She was the Ellyse Perry of New Zealand women's sport, balancing elite level soccer and cricket, but White Ferns international bat Sara McGlashan is coming to Canberra this summer to add more firepower to the ACT Meteors women's cricket team.
McGlashan will be one of three international representatives this season, joining pace spearheads Nicola Browne, of New Zealand, and Rene Farrell, of Australia.
McGlashan was a New Zealand Under 19s soccer international and played a season in the national league before turning her focus to cricket. The 32-year-old wicketkeeper-batter has played 180 internationals since 2002 and will tour West Indies with the New Zealand squad next month, before joining the Meteors in October.
The Meteors were runners-up in last summer's national T20 competition, and coach Andrew Dawson said McGlashan's class at the top of the order would give the ACT even more strikepower.
"Having that extra bat with a lot of international experience gives us a bit more firepower to consistently take on the benchmark sides likes NSW and Victoria," Dawson said.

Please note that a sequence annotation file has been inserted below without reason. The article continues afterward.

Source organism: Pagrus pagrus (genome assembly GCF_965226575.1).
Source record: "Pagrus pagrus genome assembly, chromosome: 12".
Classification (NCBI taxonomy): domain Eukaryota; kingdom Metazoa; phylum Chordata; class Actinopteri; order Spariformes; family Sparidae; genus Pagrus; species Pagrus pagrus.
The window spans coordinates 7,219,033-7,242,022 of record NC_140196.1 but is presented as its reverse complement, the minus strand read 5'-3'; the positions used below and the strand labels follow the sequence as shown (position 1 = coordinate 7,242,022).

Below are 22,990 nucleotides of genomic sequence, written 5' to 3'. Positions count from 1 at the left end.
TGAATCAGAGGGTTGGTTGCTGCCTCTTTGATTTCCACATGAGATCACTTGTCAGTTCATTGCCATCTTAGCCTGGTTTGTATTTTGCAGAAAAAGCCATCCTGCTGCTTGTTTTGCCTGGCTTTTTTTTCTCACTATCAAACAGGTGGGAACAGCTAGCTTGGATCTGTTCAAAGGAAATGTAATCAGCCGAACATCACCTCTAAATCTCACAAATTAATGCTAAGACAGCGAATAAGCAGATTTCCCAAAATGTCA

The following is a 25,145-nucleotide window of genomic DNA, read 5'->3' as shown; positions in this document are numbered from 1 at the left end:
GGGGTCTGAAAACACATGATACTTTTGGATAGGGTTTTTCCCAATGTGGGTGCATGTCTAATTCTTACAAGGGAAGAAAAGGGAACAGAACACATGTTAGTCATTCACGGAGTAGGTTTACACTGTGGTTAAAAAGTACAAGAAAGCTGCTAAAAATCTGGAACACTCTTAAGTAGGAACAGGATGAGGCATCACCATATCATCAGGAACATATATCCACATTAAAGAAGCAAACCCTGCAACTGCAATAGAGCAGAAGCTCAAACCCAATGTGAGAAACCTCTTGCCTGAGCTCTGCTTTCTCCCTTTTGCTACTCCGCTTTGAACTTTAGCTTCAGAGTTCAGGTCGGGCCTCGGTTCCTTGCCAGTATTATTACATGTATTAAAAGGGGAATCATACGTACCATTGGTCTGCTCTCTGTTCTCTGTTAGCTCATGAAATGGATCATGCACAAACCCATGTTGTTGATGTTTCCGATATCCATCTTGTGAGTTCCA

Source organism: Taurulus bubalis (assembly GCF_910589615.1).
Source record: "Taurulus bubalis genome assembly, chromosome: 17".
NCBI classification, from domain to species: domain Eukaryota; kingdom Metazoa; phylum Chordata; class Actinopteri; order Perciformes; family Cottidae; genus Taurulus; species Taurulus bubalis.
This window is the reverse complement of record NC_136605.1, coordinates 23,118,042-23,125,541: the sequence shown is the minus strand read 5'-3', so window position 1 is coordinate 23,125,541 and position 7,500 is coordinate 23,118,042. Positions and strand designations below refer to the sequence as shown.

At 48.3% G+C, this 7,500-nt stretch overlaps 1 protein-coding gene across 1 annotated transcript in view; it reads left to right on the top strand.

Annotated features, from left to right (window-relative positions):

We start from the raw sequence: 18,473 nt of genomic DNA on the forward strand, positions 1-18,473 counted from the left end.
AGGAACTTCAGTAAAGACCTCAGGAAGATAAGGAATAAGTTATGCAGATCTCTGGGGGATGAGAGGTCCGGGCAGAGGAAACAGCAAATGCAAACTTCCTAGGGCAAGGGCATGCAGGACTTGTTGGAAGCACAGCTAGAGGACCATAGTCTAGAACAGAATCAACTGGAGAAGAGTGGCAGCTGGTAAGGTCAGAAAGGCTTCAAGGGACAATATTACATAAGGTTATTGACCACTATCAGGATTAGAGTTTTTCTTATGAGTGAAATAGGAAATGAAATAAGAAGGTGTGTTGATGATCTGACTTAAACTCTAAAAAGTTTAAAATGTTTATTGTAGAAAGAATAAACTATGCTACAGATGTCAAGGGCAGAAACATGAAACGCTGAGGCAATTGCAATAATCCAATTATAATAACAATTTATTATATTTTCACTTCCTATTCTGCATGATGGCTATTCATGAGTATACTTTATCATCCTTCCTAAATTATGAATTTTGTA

"We're trying to develop this mentality of no fear ... moving away from the mindset of being underdogs, or rejects from the biggers states with a point to prove. It's about standing on our own two feet and having an expectation to perform."
McGlashan is the younger sister of New Zealand cricket representative Peter McGlashan.
Given they grew up playing backyard cricket with an upturned trampoline as the backstop behind the wicket, McGlashan said it was funny how they'd both developed into wicketkeeper-batters.
"I also don't know how I became a batter because I was doing most of the bowling in the backyard," McGlashan said.
"Cricket was in the blood, as a youngster I was running around chasing my brother to training. When you're a little sister, you just run around doing everything big brother is doing, so I got involved with cricket that way."
Like Browne, McGlashan has represented New Zealand at two World Cups. It was Browne, who joined the Meteors last summer, who helped lure McGlashan to Canberra.
Between Browne, McGlashan and Farrell, the Meteors boast more than 400 matches of international experience.
"Nicola sent me a message and asked if I'd be interested," McGlashan said. "She told me about the season last year, how much she enjoyed it and the environment they're trying to create. It sounded really good and something I'm keen to be part of.
"The Meteors had a pretty good season making that T20 final. In any team environment, once you get a taste for it it gives you that confidence to know that you're capable of, knocking off the bigger states with the bigger reputations. It's really exciting."